The UK press has been alive with talk of the Prime Minister calling Ed Balls, the Labour Shadow Chancellor, a "muttering idiot" during a session of Parliament. The the Speaker of the House forced him to withdraw the remark. In The Observer, Gaby Hinsliff and Quentin Letts' debate includes some other language prohibited in Parliament, including my favourite: "Pecksniffian cant."
QL Consult Erskine May, the parliamentary rule book, and "idiot" is not, oddly enough, a banned term (though it is now, clearly). Insults that are banned include "hypocrite", "blackguard" and "Pecksniffian cant", although only Jacob Rees-Mogg would use that last one these days. The thing these insults have in common is that they are the opposite of dialectic. They do not take on the argument. Clearly that is not what we want in our political discourse because it is a short step from that to the sort of punch-ups they have in the South Korean parliament. Boy, I'd love to be a South Korean sketchwriter.
And here's more, Simon Hoggart's Parliamentary sketch:
There are also some words and phrases that haven't been heard in quite a while. "The hon gent is an impertinent puppy!" would earn a rebuke, and a dismissal if not quickly followed by a withdrawal. You cannot accuse anyone of "Pecksniffian cant", or "ruffianism". Try saying "the minister is behaving like an impudent jackass", and you'll be out on your ear lickety split. "Pharisee", "stool-pigeon", "bletherer", "guttersnipe", "cad" and "swine" would also horrify the Speaker and the clerks. And don't even think of saying "the hon member has been returned by the refuse of a large constituency".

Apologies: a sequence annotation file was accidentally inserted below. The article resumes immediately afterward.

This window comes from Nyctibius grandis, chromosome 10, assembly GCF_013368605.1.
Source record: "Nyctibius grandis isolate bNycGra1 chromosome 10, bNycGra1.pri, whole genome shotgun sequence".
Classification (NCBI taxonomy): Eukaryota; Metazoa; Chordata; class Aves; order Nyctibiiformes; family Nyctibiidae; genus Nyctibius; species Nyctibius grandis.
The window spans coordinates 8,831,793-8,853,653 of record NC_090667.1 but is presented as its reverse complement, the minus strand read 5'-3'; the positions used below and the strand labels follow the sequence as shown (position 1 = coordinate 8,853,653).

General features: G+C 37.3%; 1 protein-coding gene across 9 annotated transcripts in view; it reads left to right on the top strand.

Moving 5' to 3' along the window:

(Image: Seth_Pecksniff_85, "A photograph of an engraving in The Writings of Charles Dickens," Wikimedia Commons)
Zero-knowledge proofs are one of the most important concepts in cryptography: they’re a way to “validate a computation on private data by allowing a prover to generate a cryptographic proof that asserts to the correctness of the computed output” — in other words, a way to prove that something is true without learning the details.
Retroworks’ $18 decoder rings don’t have much by way of cryptographic robustness (they compare disfavorably to the cipher-wheel wedding rings my wife and I wear!), but they’re not a bad way to introduce the littlies in your life to the idea of habitual secrecy. (via Red Ferret)
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